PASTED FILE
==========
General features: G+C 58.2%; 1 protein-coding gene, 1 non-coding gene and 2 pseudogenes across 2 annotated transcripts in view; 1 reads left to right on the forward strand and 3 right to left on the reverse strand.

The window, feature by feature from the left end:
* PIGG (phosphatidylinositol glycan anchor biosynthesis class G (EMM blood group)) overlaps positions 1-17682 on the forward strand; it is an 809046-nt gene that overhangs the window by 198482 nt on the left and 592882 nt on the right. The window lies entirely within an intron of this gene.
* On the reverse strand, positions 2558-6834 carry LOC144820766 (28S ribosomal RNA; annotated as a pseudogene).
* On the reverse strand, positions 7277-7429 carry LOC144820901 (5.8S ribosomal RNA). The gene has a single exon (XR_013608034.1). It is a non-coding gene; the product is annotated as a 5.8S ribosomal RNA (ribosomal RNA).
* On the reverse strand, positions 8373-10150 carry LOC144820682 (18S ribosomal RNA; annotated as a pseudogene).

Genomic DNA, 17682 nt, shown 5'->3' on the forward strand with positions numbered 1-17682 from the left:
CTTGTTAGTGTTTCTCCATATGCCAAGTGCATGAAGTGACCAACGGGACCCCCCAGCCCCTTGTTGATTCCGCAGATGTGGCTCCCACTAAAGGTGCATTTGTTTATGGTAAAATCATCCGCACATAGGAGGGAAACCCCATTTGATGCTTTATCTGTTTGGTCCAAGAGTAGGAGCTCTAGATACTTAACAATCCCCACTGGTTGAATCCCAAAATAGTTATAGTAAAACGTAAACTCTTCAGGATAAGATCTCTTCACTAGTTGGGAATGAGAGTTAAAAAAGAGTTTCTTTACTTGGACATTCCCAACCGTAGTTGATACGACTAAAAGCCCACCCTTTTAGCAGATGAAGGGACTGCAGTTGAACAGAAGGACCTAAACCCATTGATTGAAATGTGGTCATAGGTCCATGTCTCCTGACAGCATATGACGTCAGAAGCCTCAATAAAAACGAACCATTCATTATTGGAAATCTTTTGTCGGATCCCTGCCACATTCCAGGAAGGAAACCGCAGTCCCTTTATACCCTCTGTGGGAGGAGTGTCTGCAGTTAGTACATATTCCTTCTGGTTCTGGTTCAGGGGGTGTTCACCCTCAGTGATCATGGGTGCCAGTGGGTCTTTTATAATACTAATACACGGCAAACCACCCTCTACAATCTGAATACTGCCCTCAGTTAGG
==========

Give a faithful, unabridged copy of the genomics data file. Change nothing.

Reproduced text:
General features: G+C 58.2%; 1 protein-coding gene, 1 non-coding gene and 2 pseudogenes across 2 annotated transcripts in view; 1 reads left to right on the forward strand and 3 right to left on the reverse strand.

The window, feature by feature from the left end:
* PIGG (phosphatidylinositol glycan anchor biosynthesis class G (EMM blood group)) overlaps positions 1-17682 on the forward strand; it is an 809046-nt gene that overhangs the window by 198482 nt on the left and 592882 nt on the right. The window lies entirely within an intron of this gene.
* On the reverse strand, positions 2558-6834 carry LOC144820766 (28S ribosomal RNA; annotated as a pseudogene).
* On the reverse strand, positions 7277-7429 carry LOC144820901 (5.8S ribosomal RNA). The gene has a single exon (XR_013608034.1). It is a non-coding gene; the product is annotated as a 5.8S ribosomal RNA (ribosomal RNA).
* On the reverse strand, positions 8373-10150 carry LOC144820682 (18S ribosomal RNA; annotated as a pseudogene).

Genomic DNA, 17682 nt, shown 5'->3' on the forward strand with positions numbered 1-17682 from the left:
CTTGTTAGTGTTTCTCCATATGCCAAGTGCATGAAGTGACCAACGGGACCCCCCAGCCCCTTGTTGATTCCGCAGATGTGGCTCCCACTAAAGGTGCATTTGTTTATGGTAAAATCATCCGCACATAGGAGGGAAACCCCATTTGATGCTTTATCTGTTTGGTCCAAGAGTAGGAGCTCTAGATACTTAACAATCCCCACTGGTTGAATCCCAAAATAGTTATAGTAAAACGTAAACTCTTCAGGATAAGATCTCTTCACTAGTTGGGAATGAGAGTTAAAAAAGAGTTTCTTTACTTGGACATTCCCAACCGTAGTTGATACGACTAAAAGCCCACCCTTTTAGCAGATGAAGGGACTGCAGTTGAACAGAAGGACCTAAACCCATTGATTGAAATGTGGTCATAGGTCCATGTCTCCTGACAGCATATGACGTCAGAAGCCTCAATAAAAACGAACCATTCATTATTGGAAATCTTTTGTCGGATCCCTGCCACATTCCAGGAAGGAAACCGCAGTCCCTTTATACCCTCTGTGGGAGGAGTGTCTGCAGTTAGTACATATTCCTTCTGGTTCTGGTTCAGGGGGTGTTCACCCTCAGTGATCATGGGTGCCAGTGGGTCTTTTATAATACTAATACACGGCAAACCACCCTCTACAATCTGAATACTGCCCTCAGTTAGG